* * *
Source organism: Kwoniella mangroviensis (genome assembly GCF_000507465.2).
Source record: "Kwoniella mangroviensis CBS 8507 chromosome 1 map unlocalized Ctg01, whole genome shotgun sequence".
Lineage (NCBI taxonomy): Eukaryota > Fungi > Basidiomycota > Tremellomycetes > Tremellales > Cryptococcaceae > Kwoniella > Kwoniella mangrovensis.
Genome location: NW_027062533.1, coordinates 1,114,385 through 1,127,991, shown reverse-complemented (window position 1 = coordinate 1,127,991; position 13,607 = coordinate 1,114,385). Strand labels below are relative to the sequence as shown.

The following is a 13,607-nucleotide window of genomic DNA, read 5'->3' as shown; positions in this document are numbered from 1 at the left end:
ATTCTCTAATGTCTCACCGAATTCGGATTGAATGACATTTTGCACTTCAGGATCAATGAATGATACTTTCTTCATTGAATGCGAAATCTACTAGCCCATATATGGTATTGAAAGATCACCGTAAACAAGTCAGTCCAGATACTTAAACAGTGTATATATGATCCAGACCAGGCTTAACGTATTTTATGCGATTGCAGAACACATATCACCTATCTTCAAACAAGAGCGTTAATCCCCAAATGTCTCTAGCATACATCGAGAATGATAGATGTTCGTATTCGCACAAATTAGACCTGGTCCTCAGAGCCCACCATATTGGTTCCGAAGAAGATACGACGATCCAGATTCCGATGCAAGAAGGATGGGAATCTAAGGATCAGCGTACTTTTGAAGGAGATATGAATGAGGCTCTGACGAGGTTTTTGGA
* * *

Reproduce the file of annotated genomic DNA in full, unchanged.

Source organism: Kwoniella mangroviensis (genome assembly GCF_000507465.2).
Source record: "Kwoniella mangroviensis CBS 8507 chromosome 1 map unlocalized Ctg01, whole genome shotgun sequence".
Lineage (NCBI taxonomy): Eukaryota > Fungi > Basidiomycota > Tremellomycetes > Tremellales > Cryptococcaceae > Kwoniella > Kwoniella mangrovensis.
Genome location: NW_027062533.1, coordinates 1,114,385 through 1,127,991, shown reverse-complemented (window position 1 = coordinate 1,127,991; position 13,607 = coordinate 1,114,385). Strand labels below are relative to the sequence as shown.

The following is a 13,607-nucleotide window of genomic DNA, read 5'->3' as shown; positions in this document are numbered from 1 at the left end:
ATTCTCTAATGTCTCACCGAATTCGGATTGAATGACATTTTGCACTTCAGGATCAATGAATGATACTTTCTTCATTGAATGCGAAATCTACTAGCCCATATATGGTATTGAAAGATCACCGTAAACAAGTCAGTCCAGATACTTAAACAGTGTATATATGATCCAGACCAGGCTTAACGTATTTTATGCGATTGCAGAACACATATCACCTATCTTCAAACAAGAGCGTTAATCCCCAAATGTCTCTAGCATACATCGAGAATGATAGATGTTCGTATTCGCACAAATTAGACCTGGTCCTCAGAGCCCACCATATTGGTTCCGAAGAAGATACGACGATCCAGATTCCGATGCAAGAAGGATGGGAATCTAAGGATCAGCGTACTTTTGAAGGAGATATGAATGAGGCTCTGACGAGGTTTTTGGA